Benefits Offered by Early Versions of a High-Technology Product

In a nationwide class action, defense counsel retained Cornerstone Research and two economic experts to determine whether common evidence could address misrepresentation allegations.

In a nationwide class action involving a high-technology manufacturer, the plaintiffs alleged that the defendant misrepresented the benefits offered by early versions of a new product. The plaintiffs further alleged that the claimed misrepresentation resulted in a market-wide shift in demand, which increased prices for all class members.

Defense counsel retained Cornerstone Research and two experts: Professor A. Mitchell Polinsky of Stanford University and Professor Steven Shavell of Harvard University to determine whether common evidence could address the plaintiffs’ allegations, or if individual inquiry would be required.

The court denied the plaintiffs’ motion for class certification, finding that individual issues predominated.

Professors Polinsky and Shavell described how product performance in this industry is evaluated differently by each individual consumer depending on their usage. They showed that the relative performance of the product compared to the previous technology differed depending on each of these potential individual uses.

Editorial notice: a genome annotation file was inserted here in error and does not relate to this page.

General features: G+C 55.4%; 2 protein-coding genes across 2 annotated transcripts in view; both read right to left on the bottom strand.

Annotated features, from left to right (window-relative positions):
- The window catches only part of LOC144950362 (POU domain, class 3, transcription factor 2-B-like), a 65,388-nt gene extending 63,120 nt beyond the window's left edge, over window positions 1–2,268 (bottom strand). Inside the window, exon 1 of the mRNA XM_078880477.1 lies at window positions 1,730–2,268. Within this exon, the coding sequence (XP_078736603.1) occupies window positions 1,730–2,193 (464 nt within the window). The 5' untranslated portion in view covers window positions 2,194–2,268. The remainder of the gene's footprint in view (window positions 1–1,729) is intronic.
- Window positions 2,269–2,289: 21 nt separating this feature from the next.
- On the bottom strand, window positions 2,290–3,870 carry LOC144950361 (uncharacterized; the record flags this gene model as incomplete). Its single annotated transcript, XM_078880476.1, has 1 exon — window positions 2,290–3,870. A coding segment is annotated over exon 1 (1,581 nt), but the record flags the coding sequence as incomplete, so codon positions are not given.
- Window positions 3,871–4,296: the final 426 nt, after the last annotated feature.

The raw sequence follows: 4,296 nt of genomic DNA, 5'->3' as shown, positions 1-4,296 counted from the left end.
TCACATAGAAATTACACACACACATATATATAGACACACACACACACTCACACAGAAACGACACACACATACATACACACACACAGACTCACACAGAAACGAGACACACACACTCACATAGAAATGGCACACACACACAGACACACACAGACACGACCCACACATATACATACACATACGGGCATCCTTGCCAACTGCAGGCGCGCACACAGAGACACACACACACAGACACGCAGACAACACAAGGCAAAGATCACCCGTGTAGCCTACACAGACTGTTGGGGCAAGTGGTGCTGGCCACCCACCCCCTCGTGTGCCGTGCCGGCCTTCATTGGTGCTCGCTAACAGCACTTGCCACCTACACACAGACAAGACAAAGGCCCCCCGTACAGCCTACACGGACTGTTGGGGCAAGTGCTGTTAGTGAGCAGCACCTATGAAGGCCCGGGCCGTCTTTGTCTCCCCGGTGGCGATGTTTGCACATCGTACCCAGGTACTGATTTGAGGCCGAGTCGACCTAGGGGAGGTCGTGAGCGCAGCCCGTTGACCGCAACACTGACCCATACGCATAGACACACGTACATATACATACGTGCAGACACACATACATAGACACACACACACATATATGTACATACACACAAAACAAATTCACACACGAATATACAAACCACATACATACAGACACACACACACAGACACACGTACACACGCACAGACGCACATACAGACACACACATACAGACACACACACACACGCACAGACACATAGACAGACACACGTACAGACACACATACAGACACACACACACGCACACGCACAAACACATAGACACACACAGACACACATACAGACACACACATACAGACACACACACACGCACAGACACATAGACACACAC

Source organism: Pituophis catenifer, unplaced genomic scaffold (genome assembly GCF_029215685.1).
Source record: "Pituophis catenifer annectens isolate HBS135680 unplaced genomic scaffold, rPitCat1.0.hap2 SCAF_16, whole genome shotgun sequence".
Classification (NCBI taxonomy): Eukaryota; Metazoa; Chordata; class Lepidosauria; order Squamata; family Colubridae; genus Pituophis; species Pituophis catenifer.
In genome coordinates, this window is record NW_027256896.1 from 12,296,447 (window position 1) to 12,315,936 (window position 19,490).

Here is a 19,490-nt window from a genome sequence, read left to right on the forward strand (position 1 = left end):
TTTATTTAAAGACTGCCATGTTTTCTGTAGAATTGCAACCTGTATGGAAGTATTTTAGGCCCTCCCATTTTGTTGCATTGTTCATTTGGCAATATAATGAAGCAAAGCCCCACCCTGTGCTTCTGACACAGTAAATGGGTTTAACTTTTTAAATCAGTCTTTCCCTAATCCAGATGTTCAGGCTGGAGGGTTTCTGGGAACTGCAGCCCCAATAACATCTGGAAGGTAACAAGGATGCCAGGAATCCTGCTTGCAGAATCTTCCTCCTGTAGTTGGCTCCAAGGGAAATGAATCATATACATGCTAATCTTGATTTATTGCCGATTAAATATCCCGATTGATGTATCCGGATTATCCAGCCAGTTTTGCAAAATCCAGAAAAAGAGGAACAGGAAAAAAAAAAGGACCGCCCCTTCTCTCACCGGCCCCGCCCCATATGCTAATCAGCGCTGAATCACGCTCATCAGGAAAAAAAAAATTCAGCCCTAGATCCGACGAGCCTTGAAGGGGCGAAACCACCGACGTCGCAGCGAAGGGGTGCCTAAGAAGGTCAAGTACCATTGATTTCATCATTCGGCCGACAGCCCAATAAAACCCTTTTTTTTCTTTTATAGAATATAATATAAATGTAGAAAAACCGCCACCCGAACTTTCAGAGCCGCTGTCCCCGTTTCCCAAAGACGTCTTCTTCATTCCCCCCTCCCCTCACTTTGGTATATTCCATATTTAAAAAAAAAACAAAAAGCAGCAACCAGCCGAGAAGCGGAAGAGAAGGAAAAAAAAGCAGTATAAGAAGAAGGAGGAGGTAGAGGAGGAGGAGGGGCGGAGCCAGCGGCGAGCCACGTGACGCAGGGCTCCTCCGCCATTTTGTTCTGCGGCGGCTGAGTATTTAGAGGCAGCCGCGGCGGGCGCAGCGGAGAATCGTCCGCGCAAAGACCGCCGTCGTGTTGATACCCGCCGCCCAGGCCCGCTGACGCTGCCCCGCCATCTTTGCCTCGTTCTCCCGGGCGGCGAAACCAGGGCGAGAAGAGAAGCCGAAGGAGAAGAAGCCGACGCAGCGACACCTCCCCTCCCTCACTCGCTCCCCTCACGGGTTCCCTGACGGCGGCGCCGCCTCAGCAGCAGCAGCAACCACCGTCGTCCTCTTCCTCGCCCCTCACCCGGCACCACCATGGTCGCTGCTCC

The experts also identified several flaws in the plaintiffs’ expert’s opinion that both the demand and the price of the product at issue would have been inflated even if only a subset of class members were allegedly misled. Their analysis showed that prices may actually have been lower for some class members, in particular for early adopters.

They concluded that individual inquiry would be necessary to determine whether:

  • the challenged representations regarding product performance were in fact false for any individual purchasers
  • any given proposed class member was misled by the alleged misrepresentations

Even assuming that some proposed class members were misled, Professors Polinsky and Shavell showed that individual inquiry would be needed to determine whether a given purchaser was affected.

The trial court denied the plaintiffs’ motion for class certification, finding that individual issues predominated.